Saharan tourism affected by Algerian gas plant attack

Tourism in the Algerian region of the Sahara Desert, an area that has traditionally been popular with foreign tourists wishing to experience the desert at close quarters, has been affected by the recent terrorist attack on a gas plant.

During the attack, workers at the plant were taken as hostages and a number were killed before soldiers liberated the installation. Before the attack, the awe-inspiring dunes and wild mountains had drawn foreigners to Algeria’s desert regions for decades. However, the latest attacks, which were apparently carried out by factions sympathetic to Muslim terrorist Group, Al Qaeda, could possibly put an end to tourism, as tourists are now considering the area too risky to visit, and new local government controls will impose more restrictions on tourism.

Chris Scott, a Sahara guide, said, ‘The Sahara is an iconic wilderness much like the Himalaya or Antarctica and most agree that Algeria, the ninth biggest country in the world, is the best place to experience the full range of desert landscapes, authentic Tuareg culture, pre-historic rock art, adventure and so on,’ ‘It’s all there and the people of the south have decades of experience in delivering what tourists want.’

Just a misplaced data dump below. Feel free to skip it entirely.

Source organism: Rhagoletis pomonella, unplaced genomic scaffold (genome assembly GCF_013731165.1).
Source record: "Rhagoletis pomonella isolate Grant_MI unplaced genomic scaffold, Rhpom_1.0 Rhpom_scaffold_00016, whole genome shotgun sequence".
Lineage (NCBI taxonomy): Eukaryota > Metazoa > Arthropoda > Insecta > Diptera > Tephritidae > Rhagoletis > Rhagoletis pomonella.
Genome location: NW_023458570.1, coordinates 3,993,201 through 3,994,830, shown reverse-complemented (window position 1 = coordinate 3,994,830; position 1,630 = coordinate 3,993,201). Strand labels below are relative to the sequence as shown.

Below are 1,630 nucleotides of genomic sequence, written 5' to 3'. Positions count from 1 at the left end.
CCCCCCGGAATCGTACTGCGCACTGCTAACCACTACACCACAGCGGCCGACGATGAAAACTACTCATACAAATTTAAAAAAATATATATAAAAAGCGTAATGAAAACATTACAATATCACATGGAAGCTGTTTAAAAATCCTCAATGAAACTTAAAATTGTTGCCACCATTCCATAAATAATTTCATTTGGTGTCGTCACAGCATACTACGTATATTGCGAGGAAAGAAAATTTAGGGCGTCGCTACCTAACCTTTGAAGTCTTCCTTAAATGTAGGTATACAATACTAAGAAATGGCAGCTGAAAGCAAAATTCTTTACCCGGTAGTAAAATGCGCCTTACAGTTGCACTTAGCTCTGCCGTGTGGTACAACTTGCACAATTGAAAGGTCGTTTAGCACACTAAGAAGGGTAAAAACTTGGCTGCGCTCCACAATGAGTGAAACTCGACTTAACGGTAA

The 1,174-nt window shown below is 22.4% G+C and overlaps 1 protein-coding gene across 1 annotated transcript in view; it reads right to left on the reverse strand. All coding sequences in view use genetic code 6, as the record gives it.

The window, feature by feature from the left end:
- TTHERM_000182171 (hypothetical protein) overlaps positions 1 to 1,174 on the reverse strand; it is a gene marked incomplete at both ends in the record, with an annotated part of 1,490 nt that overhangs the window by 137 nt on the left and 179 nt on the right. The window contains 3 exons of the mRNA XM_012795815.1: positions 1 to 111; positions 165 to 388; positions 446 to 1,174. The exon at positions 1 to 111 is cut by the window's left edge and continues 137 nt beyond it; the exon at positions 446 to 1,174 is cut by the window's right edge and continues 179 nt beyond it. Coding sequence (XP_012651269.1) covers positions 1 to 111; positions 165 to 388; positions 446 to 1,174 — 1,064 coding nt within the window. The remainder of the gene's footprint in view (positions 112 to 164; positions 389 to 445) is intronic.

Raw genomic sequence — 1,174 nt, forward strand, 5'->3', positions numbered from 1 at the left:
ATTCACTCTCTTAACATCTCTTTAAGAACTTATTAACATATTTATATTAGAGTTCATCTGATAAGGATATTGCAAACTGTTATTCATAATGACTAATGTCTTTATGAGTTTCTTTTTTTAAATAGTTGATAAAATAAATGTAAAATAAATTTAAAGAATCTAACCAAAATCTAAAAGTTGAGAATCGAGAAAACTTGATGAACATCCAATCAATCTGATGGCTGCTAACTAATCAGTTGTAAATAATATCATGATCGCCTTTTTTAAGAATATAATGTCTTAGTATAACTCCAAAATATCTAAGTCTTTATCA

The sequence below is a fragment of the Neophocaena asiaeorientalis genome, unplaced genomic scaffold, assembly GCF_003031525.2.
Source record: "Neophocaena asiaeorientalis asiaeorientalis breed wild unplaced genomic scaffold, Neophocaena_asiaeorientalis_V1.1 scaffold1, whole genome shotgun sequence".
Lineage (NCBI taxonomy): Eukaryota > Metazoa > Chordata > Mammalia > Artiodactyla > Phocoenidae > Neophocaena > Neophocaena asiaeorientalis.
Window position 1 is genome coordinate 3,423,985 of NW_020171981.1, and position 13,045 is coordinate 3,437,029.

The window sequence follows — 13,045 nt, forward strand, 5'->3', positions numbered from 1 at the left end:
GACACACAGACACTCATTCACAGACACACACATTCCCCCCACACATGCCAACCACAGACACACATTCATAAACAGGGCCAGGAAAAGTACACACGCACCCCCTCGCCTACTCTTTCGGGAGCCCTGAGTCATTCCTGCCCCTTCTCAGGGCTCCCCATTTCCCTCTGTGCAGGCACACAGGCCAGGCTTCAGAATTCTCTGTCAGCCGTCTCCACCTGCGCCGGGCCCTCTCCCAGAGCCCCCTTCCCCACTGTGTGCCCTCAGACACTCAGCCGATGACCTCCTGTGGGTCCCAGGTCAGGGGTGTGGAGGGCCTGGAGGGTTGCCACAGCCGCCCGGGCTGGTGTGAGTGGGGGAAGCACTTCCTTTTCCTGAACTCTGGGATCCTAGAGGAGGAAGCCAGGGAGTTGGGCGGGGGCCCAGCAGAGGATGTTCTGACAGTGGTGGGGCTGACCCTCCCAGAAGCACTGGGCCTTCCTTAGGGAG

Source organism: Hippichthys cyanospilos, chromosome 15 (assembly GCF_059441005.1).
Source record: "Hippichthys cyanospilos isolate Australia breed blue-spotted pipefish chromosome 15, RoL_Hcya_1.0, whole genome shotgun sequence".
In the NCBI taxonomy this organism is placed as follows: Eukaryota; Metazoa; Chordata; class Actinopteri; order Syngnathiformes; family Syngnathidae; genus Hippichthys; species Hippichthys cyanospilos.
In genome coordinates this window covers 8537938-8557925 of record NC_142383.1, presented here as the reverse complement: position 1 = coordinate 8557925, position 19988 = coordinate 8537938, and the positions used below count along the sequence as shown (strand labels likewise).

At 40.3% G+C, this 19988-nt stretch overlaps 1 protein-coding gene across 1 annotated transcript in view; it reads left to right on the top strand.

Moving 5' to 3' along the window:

The tourist count already indicates that tourists are reluctant to visit the area. The numbers of tourists visiting the deep south of Algeria dropped from 1,807 in 2011 to 643 last year, and in Tamanrasset, the main Saharan city, 70 of the 76 tourist companies have closed. Cancellations are common, and with many nations issuing travel advisories, tourists are few and far between.

In the past, the region was especially popular with Europeans who were keen to visit the vast deserts, palm-fringed oases and rugged mountains that feature wall paintings that are close to 10,000-years-old.